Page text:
Parkinson’s disease slowly destroys the brain’s ability to control the muscles, depriving the patients of their mobility. Researchers at the Mayo Clinic, in Jacksonville, Florida, have developed a laser-based device that helps patients walk again.
Four years ago, Wayne Puckett could get around only in a wheelchair, because a form of Parkinson’s disease had damaged the connection between his brain and his leg muscles. “It is a hard thing to take and you feel like less of a person. You know, your kids, you are not able to do as much and they see it,” he said.
In 2010, neurologist Jay Van Gerpen, of the Mayo Clinic in Jacksonville, Florida, told Puckett about a device that would help him walk again. At first, Puckett did not believe him.
“He told me that he has a little red line that was going to be able to make me walk. I was like, ain't no way,” said Puckett.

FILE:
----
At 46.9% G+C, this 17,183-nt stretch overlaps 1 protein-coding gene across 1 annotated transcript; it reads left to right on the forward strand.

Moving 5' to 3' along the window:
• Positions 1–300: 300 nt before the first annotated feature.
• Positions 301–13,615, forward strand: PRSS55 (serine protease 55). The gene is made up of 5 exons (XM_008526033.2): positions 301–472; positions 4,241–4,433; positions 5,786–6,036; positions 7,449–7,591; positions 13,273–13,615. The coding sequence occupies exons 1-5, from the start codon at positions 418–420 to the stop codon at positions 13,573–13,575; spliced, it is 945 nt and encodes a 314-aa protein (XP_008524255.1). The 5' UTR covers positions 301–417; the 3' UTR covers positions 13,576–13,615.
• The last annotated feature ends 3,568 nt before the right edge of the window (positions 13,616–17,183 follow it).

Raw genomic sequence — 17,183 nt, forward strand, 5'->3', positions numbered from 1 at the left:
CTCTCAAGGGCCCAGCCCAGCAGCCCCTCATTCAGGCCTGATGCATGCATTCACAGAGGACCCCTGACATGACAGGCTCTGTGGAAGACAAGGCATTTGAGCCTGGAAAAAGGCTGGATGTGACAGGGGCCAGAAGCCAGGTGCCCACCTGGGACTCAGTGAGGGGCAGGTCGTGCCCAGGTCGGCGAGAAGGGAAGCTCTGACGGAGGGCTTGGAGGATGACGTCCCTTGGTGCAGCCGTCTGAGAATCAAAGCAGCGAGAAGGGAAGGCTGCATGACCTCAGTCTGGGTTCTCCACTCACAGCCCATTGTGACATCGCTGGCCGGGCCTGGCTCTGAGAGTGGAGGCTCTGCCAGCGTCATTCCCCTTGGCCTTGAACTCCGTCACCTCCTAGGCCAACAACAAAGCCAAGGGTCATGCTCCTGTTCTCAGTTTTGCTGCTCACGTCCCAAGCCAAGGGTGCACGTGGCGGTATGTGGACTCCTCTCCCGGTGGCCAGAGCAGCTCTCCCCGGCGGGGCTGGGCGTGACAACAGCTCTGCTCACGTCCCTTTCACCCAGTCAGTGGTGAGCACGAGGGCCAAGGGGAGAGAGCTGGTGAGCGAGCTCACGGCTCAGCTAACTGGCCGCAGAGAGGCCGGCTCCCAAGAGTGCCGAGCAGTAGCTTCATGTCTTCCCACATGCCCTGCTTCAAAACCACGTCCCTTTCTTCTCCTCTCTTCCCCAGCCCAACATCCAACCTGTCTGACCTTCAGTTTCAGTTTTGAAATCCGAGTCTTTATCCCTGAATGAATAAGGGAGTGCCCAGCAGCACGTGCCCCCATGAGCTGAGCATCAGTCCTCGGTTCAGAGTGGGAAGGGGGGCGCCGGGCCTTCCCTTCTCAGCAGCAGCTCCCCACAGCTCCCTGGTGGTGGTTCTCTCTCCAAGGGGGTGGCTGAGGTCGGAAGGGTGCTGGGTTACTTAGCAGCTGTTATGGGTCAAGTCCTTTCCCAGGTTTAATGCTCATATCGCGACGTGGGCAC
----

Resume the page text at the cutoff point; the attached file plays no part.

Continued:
Van Gerpen calls his device ‘the mobilaser.’ A laser, attached to a walker, generates a beam of light, which provides a visual cue for patients with difficulty walking, because of a neurological disease or brain trauma.
“There is a part of the brain when you want to initiate walking in the prefrontal cortex in the basal ganglia, and if those areas get damaged then those signals don't get to the primary motor cortex,” said Van Gerpen.
By watching the laser’s red line, the patient concentrates on a different task. That makes his brain send signals along a different path to the motor cortex, avoiding the damaged areas where those signals get jammed.
“We are capitalizing on the parts of the brain that are working quite well to help compensate for those that are not,” he said.
Van Gerpen said most of his patients improved their mobility, and Wayne Puckett said the mobilaser helped him get back his life.